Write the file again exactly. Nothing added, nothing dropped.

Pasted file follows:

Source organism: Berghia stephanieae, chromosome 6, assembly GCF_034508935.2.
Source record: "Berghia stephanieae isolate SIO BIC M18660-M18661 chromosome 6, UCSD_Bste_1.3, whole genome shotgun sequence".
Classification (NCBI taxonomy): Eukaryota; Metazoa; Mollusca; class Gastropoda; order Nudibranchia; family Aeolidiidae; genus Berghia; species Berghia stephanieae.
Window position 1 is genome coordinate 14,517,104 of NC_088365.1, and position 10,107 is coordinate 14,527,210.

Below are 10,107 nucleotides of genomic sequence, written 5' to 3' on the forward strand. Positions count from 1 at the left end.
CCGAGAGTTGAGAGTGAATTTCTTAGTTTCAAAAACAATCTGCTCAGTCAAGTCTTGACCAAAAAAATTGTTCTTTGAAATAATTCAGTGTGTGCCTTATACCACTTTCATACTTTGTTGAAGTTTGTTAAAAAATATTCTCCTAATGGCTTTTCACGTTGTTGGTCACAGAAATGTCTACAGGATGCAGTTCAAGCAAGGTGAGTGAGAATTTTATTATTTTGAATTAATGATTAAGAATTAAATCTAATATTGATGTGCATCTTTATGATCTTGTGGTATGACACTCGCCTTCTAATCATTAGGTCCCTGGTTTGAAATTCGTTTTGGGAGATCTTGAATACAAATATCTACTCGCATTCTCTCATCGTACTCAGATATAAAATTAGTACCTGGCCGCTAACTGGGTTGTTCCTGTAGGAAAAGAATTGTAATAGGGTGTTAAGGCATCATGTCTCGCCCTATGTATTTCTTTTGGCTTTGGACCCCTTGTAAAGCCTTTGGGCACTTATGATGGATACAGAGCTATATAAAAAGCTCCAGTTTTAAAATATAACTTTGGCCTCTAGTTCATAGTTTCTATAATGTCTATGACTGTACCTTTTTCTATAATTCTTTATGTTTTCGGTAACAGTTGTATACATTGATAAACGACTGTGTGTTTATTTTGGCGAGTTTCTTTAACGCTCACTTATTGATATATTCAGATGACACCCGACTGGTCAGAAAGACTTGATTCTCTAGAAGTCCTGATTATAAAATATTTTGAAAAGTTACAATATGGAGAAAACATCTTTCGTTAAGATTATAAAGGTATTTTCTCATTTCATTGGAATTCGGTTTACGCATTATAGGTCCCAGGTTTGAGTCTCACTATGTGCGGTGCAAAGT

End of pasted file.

Source organism: Berghia stephanieae, chromosome 6, assembly GCF_034508935.2.
Source record: "Berghia stephanieae isolate SIO BIC M18660-M18661 chromosome 6, UCSD_Bste_1.3, whole genome shotgun sequence".
Classification (NCBI taxonomy): Eukaryota; Metazoa; Mollusca; class Gastropoda; order Nudibranchia; family Aeolidiidae; genus Berghia; species Berghia stephanieae.
Window position 1 is genome coordinate 14,517,104 of NC_088365.1, and position 10,107 is coordinate 14,527,210.

Below are 10,107 nucleotides of genomic sequence, written 5' to 3' on the forward strand. Positions count from 1 at the left end.
CCGAGAGTTGAGAGTGAATTTCTTAGTTTCAAAAACAATCTGCTCAGTCAAGTCTTGACCAAAAAAATTGTTCTTTGAAATAATTCAGTGTGTGCCTTATACCACTTTCATACTTTGTTGAAGTTTGTTAAAAAATATTCTCCTAATGGCTTTTCACGTTGTTGGTCACAGAAATGTCTACAGGATGCAGTTCAAGCAAGGTGAGTGAGAATTTTATTATTTTGAATTAATGATTAAGAATTAAATCTAATATTGATGTGCATCTTTATGATCTTGTGGTATGACACTCGCCTTCTAATCATTAGGTCCCTGGTTTGAAATTCGTTTTGGGAGATCTTGAATACAAATATCTACTCGCATTCTCTCATCGTACTCAGATATAAAATTAGTACCTGGCCGCTAACTGGGTTGTTCCTGTAGGAAAAGAATTGTAATAGGGTGTTAAGGCATCATGTCTCGCCCTATGTATTTCTTTTGGCTTTGGACCCCTTGTAAAGCCTTTGGGCACTTATGATGGATACAGAGCTATATAAAAAGCTCCAGTTTTAAAATATAACTTTGGCCTCTAGTTCATAGTTTCTATAATGTCTATGACTGTACCTTTTTCTATAATTCTTTATGTTTTCGGTAACAGTTGTATACATTGATAAACGACTGTGTGTTTATTTTGGCGAGTTTCTTTAACGCTCACTTATTGATATATTCAGATGACACCCGACTGGTCAGAAAGACTTGATTCTCTAGAAGTCCTGATTATAAAATATTTTGAAAAGTTACAATATGGAGAAAACATCTTTCGTTAAGATTATAAAGGTATTTTCTCATTTCATTGGAATTCGGTTTACGCATTATAGGTCCCAGGTTTGAGTCTCACTATGTGCGGTGCAAAGT